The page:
10/10/2017
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History of Scottish coins explored in new exhibition at The Hunterian in Glasgow

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Scotland’s Own Coinage is the first major exhibition at The Hunterian on the subject of Scottish coins. The overwhelming majority of the coins have never been on public display before.

Issuing coinage is an important symbol of a nation’s independence, status and power. Scotland struck its own coins for hundreds of years before the Act of Union with England created a British coinage in 1707. The exhibition guides visitors through six centuries of unique coinage, struck during some of the most turbulent and dramatic periods of Scottish history.

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Increasing varieties of denominations made the Scottish coinage one of most diverse and exciting in Europe. From nobles, lions, unicorns, ryals and testoons to merks, dollars, bawbees, groats and placks, Scotland’s Own Coinage features a spectacular variety of gold, silver and copper coinage to explore.

Royal coins

Highlights from the 187 coins on display include one of the earliest examples of a Scottish coin, a David I silver penny minted in Roxburgh in c.1150, a scarce Alexander III penny struck in Glasgow and the exceedingly rare gold noble of David II, one of only four known specimens.

Also highlighted are the coinages of James III, Mary Queen of Scots and James VI, featuring some of the most outstanding and distinctive portraits of any Scottish monarch.

The majority of the coins on display come from the collection of Dr William Hunter (1718-83), who collected over 30,000 coins and medals in the last thirteen years of his life. Other coins have been selected from The Lord Stewartby Collection, gifted to The Hunterian in March 2017, and the William Cuthbert Collection.

Scotland's Own Coinage highlights

  • David I Penny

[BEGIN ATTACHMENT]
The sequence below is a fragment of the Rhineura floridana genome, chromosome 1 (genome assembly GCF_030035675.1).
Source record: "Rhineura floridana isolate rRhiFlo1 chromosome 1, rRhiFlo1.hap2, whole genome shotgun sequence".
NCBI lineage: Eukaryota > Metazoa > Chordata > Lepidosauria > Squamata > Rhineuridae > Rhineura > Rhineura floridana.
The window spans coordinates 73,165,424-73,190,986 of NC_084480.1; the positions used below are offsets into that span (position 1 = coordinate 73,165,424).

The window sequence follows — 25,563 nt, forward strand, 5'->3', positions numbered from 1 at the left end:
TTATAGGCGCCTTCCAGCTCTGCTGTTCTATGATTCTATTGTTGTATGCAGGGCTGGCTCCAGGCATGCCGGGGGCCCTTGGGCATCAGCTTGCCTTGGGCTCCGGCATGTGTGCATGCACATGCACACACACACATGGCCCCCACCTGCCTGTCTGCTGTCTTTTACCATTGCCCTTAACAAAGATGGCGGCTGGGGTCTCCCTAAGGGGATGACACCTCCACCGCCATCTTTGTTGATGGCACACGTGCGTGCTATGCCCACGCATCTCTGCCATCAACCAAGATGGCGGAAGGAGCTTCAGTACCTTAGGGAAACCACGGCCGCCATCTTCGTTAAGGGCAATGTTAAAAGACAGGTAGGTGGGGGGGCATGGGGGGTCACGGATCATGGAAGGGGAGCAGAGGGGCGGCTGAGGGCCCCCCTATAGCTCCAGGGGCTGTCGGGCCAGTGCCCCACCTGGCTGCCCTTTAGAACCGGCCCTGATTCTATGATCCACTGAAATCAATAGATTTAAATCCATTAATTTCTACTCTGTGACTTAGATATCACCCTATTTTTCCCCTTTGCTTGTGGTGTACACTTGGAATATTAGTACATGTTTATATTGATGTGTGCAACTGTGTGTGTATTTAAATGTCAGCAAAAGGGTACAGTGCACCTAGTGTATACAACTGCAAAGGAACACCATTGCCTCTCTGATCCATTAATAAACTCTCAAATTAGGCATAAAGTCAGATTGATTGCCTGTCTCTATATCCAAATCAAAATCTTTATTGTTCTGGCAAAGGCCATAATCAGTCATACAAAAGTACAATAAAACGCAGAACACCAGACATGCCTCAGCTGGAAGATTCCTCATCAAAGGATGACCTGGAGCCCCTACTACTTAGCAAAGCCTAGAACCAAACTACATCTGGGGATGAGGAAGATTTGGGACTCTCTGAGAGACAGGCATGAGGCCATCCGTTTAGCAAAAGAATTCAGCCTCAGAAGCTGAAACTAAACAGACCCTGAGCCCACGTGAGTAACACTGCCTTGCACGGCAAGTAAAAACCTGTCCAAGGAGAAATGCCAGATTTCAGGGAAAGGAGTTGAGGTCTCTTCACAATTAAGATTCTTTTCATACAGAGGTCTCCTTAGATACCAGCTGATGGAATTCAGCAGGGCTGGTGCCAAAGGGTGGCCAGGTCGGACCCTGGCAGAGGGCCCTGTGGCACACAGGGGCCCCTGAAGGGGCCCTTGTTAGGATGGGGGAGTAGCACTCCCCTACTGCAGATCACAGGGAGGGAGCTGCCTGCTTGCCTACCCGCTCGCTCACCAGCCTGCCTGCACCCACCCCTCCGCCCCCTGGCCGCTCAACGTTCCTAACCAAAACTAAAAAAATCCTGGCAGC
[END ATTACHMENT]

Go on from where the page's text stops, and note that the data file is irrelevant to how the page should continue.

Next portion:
Minted over 850 years ago during the reign of David I, this silver penny is the earliest example of a Scottish coin in the display. It was struck in Roxburgh in around 1150. GLAHM:14513
  • David II Noble
    This is probably the rarest of all Scottish coins. Minted in gold in Edinburgh in about 1357, nobles were struck in payment for the release of David II from English captivity. The example on display is one of only four known in the world. It also marks the first appearance of the lion rampant on a Scottish coin. GLAHM:18629
  • James III Groat
    This silver James III groat, struck in Edinburgh between 1484 and 1488, shows a unique ‘renaissance’ portrait, with a modern design flair not seen on the coins of any other Scottish monarch. The Lord Stewartby Collection 2220
  • Mary Queen of Scots Thirty-Shilling Piece
    One of Scotland’s best-known and tragic figures, Mary’s coinages were the first to feature portraits of a female monarch. This gold thirty-shilling piece was struck in Edinburgh in 1555. GLAHM:38995
  • James VI Thistle Merk
    One of the most famous symbols of Scotland, the thistle first appeared on Scottish coins in 1471. This thistle merk, struck in Edinburgh in 1602, offers one of the best illustrations of the national flower on a coin. GLAHM:39025

Scotland's Own Coinage is at the Hunterian Museum in Glasgow until 1 July 2018. Admission is free.

Hunterian Museum, Gilbert Scott Building, University of Glasgow G12 8QQ; website.

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